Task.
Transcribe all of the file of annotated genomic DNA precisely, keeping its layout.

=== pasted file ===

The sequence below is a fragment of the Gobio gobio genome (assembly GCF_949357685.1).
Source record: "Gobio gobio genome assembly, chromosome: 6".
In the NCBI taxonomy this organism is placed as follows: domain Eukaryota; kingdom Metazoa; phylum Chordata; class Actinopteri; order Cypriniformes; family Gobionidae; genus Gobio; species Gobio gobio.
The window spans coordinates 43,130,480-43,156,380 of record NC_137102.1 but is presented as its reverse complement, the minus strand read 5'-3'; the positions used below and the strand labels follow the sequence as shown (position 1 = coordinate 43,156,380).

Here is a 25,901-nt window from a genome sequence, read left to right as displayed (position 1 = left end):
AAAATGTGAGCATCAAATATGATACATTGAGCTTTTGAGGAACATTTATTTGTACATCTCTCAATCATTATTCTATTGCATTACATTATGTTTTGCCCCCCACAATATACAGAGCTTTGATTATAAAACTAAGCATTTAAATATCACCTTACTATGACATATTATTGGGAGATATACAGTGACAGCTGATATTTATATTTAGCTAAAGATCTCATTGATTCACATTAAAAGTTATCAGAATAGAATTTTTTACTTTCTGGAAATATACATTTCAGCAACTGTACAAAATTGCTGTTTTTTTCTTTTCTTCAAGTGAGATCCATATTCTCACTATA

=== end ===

The sequence below is a fragment of the Gobio gobio genome (assembly GCF_949357685.1).
Source record: "Gobio gobio genome assembly, chromosome: 6".
In the NCBI taxonomy this organism is placed as follows: domain Eukaryota; kingdom Metazoa; phylum Chordata; class Actinopteri; order Cypriniformes; family Gobionidae; genus Gobio; species Gobio gobio.
The window spans coordinates 43,130,480-43,156,380 of record NC_137102.1 but is presented as its reverse complement, the minus strand read 5'-3'; the positions used below and the strand labels follow the sequence as shown (position 1 = coordinate 43,156,380).

Here is a 25,901-nt window from a genome sequence, read left to right as displayed (position 1 = left end):
AAAATGTGAGCATCAAATATGATACATTGAGCTTTTGAGGAACATTTATTTGTACATCTCTCAATCATTATTCTATTGCATTACATTATGTTTTGCCCCCCACAATATACAGAGCTTTGATTATAAAACTAAGCATTTAAATATCACCTTACTATGACATATTATTGGGAGATATACAGTGACAGCTGATATTTATATTTAGCTAAAGATCTCATTGATTCACATTAAAAGTTATCAGAATAGAATTTTTTACTTTCTGGAAATATACATTTCAGCAACTGTACAAAATTGCTGTTTTTTTCTTTTCTTCAAGTGAGATCCATATTCTCACTATA